Marine Corps Air Ground Combat Center Band in a 2010 Idyllwild performance. File Photo
Always a highpoint of the Idyllwild Summer Concert Series (ISCS), the Marine Corps Air Ground Combat Center Band stationed at 29 Palms returns as the closing act for the 12th season, on Thursday, Aug. 18. The 51-member band has been such a popular part of Ken Dahleen’s series that its annual appearance is almost synonymous with the series itself and the approaching end of summer.

As is traditional with the Marine Band season finale, there will be no opening act. Downbeat is at 7:00 p.m.

Music and the Marine Corps are linked from the time of the founding of the republic. President John Adams established the U.S. Marine band on July 11, 1798, by executive order. It is the oldest professional musical organization in the country. The Marine Band is known as “The President’s Own” because of its historic connection with the President, playing at inaugurations and state functions. It is separate from the 12 current Marine Corps field bands, of which the Air Ground Combat Center Band is one, that are based and perform regionally.

Leading the Combat Center Band for the first time in Idyllwild will be Erie, Pa. native Staff Sgt. Christi Espinoza. She plans a potpourri of wind ensemble favorites including a parade of marches, some of which “The March King,” John Philip Sousa, the Marine Band’s most famous conductor, wrote. The Combat Center Band is a professional concert wind ensemble that brings the highest musical standards to its performances. Members are often music school graduates prior to entering the Corps.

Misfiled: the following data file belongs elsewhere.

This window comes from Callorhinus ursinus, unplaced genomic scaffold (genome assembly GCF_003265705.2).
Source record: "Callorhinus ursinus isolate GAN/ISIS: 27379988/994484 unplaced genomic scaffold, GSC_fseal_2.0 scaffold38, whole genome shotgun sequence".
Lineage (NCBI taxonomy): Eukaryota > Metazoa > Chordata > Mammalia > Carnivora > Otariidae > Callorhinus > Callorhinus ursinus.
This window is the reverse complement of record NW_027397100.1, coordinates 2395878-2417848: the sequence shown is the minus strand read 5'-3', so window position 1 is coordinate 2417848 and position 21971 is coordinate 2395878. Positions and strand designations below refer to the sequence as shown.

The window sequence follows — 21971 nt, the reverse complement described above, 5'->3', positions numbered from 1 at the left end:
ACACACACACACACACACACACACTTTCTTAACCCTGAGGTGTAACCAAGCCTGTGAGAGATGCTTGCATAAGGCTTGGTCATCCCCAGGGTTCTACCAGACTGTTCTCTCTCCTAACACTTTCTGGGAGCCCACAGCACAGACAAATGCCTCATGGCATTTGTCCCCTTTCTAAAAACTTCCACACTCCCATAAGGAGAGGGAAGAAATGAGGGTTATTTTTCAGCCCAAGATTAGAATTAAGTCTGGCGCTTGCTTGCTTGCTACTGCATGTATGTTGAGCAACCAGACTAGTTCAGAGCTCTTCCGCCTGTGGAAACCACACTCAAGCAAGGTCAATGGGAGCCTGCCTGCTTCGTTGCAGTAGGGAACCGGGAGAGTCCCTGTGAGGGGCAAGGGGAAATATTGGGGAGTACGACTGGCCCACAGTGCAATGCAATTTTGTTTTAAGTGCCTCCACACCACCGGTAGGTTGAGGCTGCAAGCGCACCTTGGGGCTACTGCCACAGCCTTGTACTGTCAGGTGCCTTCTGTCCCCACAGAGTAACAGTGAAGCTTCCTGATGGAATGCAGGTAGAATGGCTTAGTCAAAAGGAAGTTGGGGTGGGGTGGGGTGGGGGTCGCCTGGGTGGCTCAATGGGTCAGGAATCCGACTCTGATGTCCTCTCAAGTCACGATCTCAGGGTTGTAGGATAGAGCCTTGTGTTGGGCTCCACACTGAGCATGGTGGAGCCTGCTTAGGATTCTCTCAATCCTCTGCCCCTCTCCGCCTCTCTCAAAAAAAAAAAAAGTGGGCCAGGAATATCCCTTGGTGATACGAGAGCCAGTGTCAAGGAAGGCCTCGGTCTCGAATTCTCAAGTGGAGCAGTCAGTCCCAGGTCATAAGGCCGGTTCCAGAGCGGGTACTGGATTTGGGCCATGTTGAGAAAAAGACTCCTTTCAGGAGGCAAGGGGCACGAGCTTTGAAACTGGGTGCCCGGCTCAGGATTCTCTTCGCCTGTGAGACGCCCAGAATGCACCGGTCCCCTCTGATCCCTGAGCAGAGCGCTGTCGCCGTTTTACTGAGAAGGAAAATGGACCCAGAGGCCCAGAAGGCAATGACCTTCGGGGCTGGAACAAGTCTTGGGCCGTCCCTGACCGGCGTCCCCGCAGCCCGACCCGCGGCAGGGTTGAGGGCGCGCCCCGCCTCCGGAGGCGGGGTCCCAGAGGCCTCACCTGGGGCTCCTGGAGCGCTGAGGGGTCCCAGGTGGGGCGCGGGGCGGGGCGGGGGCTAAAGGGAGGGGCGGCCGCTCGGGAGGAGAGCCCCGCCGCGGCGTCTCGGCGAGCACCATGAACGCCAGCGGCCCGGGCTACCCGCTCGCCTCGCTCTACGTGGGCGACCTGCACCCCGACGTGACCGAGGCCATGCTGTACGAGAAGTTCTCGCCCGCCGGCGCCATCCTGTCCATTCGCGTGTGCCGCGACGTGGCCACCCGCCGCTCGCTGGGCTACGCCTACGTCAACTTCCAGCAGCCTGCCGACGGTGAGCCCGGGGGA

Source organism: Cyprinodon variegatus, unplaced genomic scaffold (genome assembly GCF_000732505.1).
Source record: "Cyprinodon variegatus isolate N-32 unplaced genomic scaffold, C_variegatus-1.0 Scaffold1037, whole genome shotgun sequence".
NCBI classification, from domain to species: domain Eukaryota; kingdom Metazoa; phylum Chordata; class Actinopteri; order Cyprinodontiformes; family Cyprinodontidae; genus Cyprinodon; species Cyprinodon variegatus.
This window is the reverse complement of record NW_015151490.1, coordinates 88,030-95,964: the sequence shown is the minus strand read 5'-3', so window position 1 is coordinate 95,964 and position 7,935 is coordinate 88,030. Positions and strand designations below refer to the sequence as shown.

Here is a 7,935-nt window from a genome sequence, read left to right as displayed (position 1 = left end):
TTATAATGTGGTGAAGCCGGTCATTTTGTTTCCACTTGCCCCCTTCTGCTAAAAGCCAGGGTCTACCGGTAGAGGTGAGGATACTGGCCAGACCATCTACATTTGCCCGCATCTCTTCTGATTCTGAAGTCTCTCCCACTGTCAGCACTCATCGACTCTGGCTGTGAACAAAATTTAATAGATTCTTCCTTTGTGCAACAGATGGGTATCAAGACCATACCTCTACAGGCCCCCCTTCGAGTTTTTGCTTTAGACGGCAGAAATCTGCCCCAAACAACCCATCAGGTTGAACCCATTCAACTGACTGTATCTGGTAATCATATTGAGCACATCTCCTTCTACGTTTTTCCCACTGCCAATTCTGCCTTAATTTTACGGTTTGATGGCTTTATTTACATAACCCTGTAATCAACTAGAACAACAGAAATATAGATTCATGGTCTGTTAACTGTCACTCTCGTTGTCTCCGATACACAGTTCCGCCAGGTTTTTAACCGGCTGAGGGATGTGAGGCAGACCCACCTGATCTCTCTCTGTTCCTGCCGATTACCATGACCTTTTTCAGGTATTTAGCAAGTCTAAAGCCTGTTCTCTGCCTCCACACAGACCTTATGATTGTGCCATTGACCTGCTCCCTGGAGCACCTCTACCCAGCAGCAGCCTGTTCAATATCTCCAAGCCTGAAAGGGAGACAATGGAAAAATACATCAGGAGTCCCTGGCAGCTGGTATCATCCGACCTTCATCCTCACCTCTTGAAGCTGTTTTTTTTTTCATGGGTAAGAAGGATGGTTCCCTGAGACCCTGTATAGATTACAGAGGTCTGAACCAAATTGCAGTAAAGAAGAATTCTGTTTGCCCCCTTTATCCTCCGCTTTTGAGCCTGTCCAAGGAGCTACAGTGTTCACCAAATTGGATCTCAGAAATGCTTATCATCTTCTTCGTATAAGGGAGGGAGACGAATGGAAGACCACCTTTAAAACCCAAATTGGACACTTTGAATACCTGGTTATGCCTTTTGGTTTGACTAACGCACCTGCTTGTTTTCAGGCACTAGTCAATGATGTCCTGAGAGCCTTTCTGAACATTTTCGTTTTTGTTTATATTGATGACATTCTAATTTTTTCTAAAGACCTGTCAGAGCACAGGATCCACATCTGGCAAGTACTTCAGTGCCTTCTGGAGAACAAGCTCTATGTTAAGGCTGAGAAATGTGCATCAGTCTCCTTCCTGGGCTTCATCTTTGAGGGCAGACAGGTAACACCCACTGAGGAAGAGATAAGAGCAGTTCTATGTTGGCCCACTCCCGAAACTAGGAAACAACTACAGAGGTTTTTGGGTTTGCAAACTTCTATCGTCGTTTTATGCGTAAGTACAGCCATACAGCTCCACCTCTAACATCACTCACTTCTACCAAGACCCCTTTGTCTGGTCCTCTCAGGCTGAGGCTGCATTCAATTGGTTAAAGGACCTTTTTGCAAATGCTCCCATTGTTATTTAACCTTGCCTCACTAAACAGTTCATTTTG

All members of the band go through basic training, just as does every other Marine, and all men and women in the band are trained Marine riflemen.

Bring your chairs, retire your dancing shoes and look forward to a world-class concert by professional musicians who happen to be part of a long and distinguished tradition — the few, the proud, the United States Marines.

As of Monday, Aug. 8, producer Ken Dahleen and board have raised $17,200 of their $19,500 budget, leaving $2,300 needed to break even. With nightly contributions averaging between $600 and $800, and only two concerts left, it looks as if the series may come up short this year.